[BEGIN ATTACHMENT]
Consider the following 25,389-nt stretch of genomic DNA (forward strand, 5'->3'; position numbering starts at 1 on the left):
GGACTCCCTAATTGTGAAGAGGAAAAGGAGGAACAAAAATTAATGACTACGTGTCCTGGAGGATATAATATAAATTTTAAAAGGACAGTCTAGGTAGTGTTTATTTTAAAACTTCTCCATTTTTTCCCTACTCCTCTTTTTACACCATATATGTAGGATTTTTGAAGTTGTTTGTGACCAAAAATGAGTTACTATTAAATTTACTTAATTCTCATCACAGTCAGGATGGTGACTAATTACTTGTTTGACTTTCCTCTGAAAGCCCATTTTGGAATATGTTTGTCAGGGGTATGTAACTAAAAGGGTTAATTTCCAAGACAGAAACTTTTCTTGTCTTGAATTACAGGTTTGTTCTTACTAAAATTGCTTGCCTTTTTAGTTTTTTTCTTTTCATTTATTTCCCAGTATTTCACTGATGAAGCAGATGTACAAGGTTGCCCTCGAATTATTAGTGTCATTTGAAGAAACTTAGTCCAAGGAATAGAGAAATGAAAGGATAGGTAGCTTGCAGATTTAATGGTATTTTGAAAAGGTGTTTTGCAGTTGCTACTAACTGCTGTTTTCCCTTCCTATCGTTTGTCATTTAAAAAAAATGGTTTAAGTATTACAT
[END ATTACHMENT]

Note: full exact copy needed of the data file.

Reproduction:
Consider the following 25,389-nt stretch of genomic DNA (forward strand, 5'->3'; position numbering starts at 1 on the left):
GGACTCCCTAATTGTGAAGAGGAAAAGGAGGAACAAAAATTAATGACTACGTGTCCTGGAGGATATAATATAAATTTTAAAAGGACAGTCTAGGTAGTGTTTATTTTAAAACTTCTCCATTTTTTCCCTACTCCTCTTTTTACACCATATATGTAGGATTTTTGAAGTTGTTTGTGACCAAAAATGAGTTACTATTAAATTTACTTAATTCTCATCACAGTCAGGATGGTGACTAATTACTTGTTTGACTTTCCTCTGAAAGCCCATTTTGGAATATGTTTGTCAGGGGTATGTAACTAAAAGGGTTAATTTCCAAGACAGAAACTTTTCTTGTCTTGAATTACAGGTTTGTTCTTACTAAAATTGCTTGCCTTTTTAGTTTTTTTCTTTTCATTTATTTCCCAGTATTTCACTGATGAAGCAGATGTACAAGGTTGCCCTCGAATTATTAGTGTCATTTGAAGAAACTTAGTCCAAGGAATAGAGAAATGAAAGGATAGGTAGCTTGCAGATTTAATGGTATTTTGAAAAGGTGTTTTGCAGTTGCTACTAACTGCTGTTTTCCCTTCCTATCGTTTGTCATTTAAAAAAAATGGTTTAAGTATTACAT